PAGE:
Of course, that proves not to be the case. With emerging research/speculation on time travel and multiple universe theories, it should give one serious pause to ever consider using such a system. A world such as this also evokes philosophical ponderings on free will and destiny, making one wonder whether the future is written in stone, or if each of our lives are following inevitable trajectories, regardless of how much control we believe we possess. The film mulls ideas such as these to fascinating results, without having to sacrifice comprehensibility in the process.
As Spielberg is a veteran filmmaker and a master of popular film, he is very capable of viewing material such as Dick’s cerebral science fiction storytelling and seeing how to turn it into an awe-inducing visual experience. For example, a major addition here that isn’t really present in the novella is how the PreCrime unit actually stops a murder once it knows it’s going to happen. This is displayed in the ambitious and effective opening scene in which first we experience flashes of what’s predicted to happen through the visions of the mutants, and then the events unfold.
Here, a man is about to kill his wife and her lover in a crime of passion, which is not pre-meditated. Another canny stroke here reduces the amount of lead time the team has to stop a murder, especially when they aren’t planned ahead of time, to dramatically enhance the urgency of each arrest. Utilizing a futuristic computer interface that dazzles the eye, Anderton and his team scrub the precog footage for any clue they can use to identify the suspect, then once they have their man, they swoop in with aerial vehicles and capture him for permanent stasis.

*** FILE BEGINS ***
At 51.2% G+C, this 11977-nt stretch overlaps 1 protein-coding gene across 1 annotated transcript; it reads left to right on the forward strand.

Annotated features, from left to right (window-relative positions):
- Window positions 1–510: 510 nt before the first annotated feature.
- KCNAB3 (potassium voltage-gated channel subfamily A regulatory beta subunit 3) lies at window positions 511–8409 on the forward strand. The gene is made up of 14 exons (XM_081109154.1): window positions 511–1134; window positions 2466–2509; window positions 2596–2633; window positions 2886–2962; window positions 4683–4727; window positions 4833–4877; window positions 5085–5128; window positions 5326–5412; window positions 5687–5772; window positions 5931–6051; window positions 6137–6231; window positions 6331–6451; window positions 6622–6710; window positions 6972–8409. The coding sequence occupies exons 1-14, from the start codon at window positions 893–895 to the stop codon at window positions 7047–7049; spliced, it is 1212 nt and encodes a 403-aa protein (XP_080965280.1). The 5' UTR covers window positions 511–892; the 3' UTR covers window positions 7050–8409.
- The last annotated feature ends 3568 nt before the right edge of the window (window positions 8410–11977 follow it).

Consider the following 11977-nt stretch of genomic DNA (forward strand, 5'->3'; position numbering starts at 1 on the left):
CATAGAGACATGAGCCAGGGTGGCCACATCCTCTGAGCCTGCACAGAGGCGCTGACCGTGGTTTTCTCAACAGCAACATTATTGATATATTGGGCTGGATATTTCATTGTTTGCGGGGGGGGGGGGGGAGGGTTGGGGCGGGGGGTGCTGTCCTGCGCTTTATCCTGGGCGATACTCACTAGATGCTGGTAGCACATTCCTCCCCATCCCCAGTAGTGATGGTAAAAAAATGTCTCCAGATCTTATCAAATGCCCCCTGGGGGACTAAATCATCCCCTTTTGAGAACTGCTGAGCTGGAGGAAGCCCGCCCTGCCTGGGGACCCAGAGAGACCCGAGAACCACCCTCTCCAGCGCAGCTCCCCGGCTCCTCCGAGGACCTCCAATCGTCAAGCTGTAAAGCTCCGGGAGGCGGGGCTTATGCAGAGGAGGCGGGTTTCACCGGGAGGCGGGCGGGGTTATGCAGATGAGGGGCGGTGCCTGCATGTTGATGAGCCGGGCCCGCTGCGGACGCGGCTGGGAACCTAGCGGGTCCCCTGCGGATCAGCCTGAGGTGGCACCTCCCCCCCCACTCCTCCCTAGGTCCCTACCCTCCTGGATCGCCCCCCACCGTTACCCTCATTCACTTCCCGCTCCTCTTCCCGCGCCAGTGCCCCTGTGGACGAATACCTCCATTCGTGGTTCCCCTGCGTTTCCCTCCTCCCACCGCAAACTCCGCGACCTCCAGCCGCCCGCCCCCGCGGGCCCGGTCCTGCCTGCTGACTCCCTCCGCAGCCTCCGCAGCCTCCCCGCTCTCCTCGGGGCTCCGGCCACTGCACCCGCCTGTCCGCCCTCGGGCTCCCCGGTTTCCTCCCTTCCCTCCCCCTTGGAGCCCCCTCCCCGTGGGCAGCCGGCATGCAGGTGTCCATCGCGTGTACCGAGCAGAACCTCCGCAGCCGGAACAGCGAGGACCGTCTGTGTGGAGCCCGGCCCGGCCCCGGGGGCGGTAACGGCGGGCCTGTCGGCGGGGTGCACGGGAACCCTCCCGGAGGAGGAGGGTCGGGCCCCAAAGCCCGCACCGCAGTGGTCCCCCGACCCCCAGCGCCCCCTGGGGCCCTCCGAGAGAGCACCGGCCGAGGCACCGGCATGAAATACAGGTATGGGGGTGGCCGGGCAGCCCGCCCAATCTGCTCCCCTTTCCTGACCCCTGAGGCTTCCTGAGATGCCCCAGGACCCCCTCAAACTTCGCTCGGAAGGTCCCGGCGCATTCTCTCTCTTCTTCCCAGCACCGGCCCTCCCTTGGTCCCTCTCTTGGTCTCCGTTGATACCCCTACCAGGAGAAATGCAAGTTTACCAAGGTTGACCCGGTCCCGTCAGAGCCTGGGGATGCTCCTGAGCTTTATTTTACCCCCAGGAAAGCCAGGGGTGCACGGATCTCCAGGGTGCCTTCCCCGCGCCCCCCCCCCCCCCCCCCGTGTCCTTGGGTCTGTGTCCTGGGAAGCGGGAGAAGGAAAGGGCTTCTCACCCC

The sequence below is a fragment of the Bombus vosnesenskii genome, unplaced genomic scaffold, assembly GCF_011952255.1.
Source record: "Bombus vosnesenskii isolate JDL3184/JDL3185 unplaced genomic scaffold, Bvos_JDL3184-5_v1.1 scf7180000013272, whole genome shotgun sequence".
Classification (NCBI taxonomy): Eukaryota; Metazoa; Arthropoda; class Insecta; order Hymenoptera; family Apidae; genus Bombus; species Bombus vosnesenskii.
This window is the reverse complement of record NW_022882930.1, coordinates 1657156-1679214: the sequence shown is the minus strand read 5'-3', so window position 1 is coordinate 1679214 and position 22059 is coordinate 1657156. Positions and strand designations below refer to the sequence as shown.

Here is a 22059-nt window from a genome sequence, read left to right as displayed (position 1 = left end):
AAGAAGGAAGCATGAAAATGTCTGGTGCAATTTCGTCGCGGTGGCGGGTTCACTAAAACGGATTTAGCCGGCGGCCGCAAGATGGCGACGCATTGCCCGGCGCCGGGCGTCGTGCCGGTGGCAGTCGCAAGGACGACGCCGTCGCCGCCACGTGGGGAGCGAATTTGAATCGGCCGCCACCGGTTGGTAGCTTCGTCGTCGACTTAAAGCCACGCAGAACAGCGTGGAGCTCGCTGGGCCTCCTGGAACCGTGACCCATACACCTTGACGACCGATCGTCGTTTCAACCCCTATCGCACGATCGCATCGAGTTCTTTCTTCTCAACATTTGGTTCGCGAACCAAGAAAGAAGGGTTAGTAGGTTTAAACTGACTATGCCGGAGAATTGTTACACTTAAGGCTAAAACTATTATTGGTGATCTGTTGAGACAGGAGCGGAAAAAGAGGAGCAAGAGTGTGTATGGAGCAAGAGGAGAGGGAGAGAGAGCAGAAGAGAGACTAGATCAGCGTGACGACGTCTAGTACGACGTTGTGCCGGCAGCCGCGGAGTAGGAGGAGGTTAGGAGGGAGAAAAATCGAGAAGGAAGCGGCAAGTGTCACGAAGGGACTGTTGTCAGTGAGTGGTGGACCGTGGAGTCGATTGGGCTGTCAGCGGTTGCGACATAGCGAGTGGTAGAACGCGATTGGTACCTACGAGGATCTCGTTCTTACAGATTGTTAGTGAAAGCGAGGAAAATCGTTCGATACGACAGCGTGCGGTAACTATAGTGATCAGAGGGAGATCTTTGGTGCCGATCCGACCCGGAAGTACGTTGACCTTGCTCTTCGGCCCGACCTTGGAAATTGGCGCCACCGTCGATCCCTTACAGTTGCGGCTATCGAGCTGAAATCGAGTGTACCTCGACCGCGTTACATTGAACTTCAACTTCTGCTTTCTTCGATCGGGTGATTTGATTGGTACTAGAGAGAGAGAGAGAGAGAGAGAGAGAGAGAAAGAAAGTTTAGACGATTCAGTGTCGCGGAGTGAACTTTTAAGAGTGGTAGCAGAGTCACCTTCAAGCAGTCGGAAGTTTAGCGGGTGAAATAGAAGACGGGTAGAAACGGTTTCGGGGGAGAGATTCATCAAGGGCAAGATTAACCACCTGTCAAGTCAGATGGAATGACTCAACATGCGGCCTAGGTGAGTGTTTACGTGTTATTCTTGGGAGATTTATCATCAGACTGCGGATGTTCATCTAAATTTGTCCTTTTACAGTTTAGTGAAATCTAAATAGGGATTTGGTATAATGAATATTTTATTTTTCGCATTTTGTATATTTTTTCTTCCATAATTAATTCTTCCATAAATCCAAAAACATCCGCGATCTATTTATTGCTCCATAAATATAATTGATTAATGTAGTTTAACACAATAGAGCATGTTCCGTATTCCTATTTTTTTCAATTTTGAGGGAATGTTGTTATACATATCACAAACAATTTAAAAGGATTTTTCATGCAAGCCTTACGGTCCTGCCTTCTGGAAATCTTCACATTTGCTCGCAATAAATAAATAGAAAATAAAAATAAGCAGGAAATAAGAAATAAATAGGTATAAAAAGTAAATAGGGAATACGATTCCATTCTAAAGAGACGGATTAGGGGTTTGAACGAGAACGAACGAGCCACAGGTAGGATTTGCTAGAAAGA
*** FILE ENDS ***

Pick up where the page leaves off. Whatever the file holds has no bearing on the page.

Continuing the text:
Similar to Dick’s Blade Runner and its film adaptation, Minority Report functions as a twisty detective noir blended with futuristic science fiction. As it follows his uncharacteristically nihilistic film A.I., the future of Spielberg’s Minority Report feels a bit brighter in comparison, but this is no utopia. The most memorable scene features the shocking twist in which Anderton finally confronts the man he is prophesied to kill. After spending the whole film convinced he won’t kill the man, John is horrified to find Leo Crow (supposedly) is the captor of his lost son.
It turns out there is no minority report at all (this kind of renders the film’s title meaningless, by the way) as the vision turns out to be true, although we find it’s the victim that forces Anderton to pull the trigger. It’s a twist upon a twist upon a twist, and though it’s a bit psychologically demanding on a first watch, it’s all clearly and smoothly orchestrated, and in the end, fully comprehensible (in contrast to a certain recent blockbuster, Tenet). And in true film-noir fashion, the villain isn’t who you think it is. This is all marvelously juggled by Spielberg’s adept direction.
A bravura Tom Cruise ushers us through these twists and turns as John Anderton, as his pain and rage motivated by the disappearance of his child emerge through his plight to clear his name. This element powerfully supplements an emotional angle to Dick’s short story, and it’s natural territory for Spielberg, who is drawn to the topic of broken families after the experience of his own growing up. This and a fantastic cast complement Philip K. Dick’s haunting thought experiment on crime and punishment, resulting in one of Spielberg’s most efficient films.
Next week features another film from the same year, Spielberg’s more lighthearted drama Catch Me if You Can. It’s on DVD and Blu-Ray, it’s also available for streaming on Hulu and Amazon Prime, and for rental through digital retailers. Give it a watch, and I will see you next week.